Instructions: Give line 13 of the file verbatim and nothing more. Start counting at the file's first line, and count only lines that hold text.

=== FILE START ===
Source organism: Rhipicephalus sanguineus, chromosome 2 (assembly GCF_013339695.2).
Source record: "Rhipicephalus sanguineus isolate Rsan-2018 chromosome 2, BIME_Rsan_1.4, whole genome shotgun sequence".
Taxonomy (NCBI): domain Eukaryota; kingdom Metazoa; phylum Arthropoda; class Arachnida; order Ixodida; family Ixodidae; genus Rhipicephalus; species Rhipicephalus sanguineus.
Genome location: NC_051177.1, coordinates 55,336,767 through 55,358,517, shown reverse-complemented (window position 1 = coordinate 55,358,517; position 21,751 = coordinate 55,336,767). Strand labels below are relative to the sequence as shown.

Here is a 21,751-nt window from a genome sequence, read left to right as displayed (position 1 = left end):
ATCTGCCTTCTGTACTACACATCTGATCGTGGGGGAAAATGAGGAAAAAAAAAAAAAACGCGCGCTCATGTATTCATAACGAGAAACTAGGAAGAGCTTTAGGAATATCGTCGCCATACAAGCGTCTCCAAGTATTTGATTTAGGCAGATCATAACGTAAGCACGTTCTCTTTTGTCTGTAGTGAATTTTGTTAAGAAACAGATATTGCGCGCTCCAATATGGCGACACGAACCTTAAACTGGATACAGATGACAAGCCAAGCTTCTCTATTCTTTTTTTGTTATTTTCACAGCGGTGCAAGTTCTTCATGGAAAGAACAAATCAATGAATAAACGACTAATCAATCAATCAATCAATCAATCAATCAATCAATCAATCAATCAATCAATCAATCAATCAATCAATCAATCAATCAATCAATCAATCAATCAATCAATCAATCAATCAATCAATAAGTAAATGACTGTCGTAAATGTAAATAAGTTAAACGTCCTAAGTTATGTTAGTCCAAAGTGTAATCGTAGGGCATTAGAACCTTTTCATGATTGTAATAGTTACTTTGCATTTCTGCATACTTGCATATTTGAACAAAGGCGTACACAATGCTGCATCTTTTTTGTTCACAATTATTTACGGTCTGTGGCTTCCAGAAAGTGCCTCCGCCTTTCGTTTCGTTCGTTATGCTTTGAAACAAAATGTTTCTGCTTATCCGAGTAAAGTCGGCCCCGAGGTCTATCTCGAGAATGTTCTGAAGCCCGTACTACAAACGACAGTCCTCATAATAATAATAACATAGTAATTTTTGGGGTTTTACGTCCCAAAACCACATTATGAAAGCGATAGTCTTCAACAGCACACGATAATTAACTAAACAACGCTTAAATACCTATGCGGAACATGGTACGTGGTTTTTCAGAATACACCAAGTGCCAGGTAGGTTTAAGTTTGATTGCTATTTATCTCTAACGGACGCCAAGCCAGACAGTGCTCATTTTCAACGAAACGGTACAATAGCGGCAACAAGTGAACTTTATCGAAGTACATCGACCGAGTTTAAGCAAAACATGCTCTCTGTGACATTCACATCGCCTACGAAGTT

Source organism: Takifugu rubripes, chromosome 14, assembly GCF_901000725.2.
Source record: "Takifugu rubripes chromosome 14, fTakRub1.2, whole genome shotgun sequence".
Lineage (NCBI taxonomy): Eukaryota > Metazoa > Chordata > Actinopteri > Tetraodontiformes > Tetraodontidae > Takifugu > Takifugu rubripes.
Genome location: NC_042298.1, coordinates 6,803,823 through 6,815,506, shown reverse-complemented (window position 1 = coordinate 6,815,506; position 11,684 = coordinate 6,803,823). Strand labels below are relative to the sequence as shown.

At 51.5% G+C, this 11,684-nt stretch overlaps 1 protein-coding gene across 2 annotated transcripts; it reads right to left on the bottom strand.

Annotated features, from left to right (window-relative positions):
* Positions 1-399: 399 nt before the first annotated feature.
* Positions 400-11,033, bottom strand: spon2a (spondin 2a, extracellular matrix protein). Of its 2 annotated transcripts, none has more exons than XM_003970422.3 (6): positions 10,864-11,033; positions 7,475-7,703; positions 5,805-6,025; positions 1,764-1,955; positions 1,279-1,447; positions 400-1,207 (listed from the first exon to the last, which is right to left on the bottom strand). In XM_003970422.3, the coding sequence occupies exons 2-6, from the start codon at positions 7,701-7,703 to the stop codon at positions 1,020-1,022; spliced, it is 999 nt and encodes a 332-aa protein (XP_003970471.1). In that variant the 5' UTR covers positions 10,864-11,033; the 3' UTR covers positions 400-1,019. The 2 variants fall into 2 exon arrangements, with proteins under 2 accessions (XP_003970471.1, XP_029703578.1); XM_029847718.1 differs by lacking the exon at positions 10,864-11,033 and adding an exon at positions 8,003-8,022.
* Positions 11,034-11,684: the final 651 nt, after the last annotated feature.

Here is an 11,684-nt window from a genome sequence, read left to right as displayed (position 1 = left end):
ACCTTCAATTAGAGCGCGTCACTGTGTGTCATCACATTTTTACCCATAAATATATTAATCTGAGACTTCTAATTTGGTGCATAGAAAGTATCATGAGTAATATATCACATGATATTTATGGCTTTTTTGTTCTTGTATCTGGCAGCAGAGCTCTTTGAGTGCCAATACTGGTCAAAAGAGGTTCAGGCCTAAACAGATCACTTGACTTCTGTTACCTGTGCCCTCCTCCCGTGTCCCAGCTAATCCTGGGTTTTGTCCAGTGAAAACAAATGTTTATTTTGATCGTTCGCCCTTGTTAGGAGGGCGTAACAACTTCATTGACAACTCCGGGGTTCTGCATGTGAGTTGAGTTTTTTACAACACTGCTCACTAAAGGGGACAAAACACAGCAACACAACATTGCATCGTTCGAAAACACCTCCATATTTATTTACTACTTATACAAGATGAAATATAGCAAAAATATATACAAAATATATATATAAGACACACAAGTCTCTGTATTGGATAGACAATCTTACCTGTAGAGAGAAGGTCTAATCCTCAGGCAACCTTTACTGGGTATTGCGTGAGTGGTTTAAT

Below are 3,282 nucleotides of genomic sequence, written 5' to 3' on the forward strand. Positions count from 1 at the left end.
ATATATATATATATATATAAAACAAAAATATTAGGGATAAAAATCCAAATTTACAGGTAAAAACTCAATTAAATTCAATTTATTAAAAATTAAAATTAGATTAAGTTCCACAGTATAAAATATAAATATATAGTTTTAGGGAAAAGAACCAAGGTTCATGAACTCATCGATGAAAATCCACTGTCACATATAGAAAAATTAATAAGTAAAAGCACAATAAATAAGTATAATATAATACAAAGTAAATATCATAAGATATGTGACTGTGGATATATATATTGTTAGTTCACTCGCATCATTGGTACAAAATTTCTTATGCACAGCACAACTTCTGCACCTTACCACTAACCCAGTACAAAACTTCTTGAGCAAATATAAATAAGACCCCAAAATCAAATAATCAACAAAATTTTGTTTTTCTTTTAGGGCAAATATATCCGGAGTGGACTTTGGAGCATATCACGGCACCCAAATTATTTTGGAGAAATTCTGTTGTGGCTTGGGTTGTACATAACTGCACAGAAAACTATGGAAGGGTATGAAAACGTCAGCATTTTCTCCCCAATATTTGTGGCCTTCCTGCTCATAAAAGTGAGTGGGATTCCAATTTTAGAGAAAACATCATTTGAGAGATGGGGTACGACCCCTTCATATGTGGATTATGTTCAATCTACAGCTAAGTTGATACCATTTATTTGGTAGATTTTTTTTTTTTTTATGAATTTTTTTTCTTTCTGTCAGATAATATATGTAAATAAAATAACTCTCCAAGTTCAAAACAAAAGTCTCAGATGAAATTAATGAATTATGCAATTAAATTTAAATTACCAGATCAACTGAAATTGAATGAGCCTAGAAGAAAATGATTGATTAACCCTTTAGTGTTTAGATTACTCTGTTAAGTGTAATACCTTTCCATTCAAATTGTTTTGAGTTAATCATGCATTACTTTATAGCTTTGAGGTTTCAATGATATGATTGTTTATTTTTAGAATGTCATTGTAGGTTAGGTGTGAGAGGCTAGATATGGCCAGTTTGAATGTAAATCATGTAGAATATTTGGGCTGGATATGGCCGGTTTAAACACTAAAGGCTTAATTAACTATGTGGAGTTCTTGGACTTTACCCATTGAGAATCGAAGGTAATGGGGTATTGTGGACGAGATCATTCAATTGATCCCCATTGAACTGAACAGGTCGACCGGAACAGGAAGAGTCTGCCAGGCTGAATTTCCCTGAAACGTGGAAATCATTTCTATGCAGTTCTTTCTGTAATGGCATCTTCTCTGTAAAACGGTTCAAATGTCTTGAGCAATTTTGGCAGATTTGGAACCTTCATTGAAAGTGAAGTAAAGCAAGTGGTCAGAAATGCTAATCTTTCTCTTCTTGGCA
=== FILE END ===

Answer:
* Positions 1-399: 399 nt before the first annotated feature.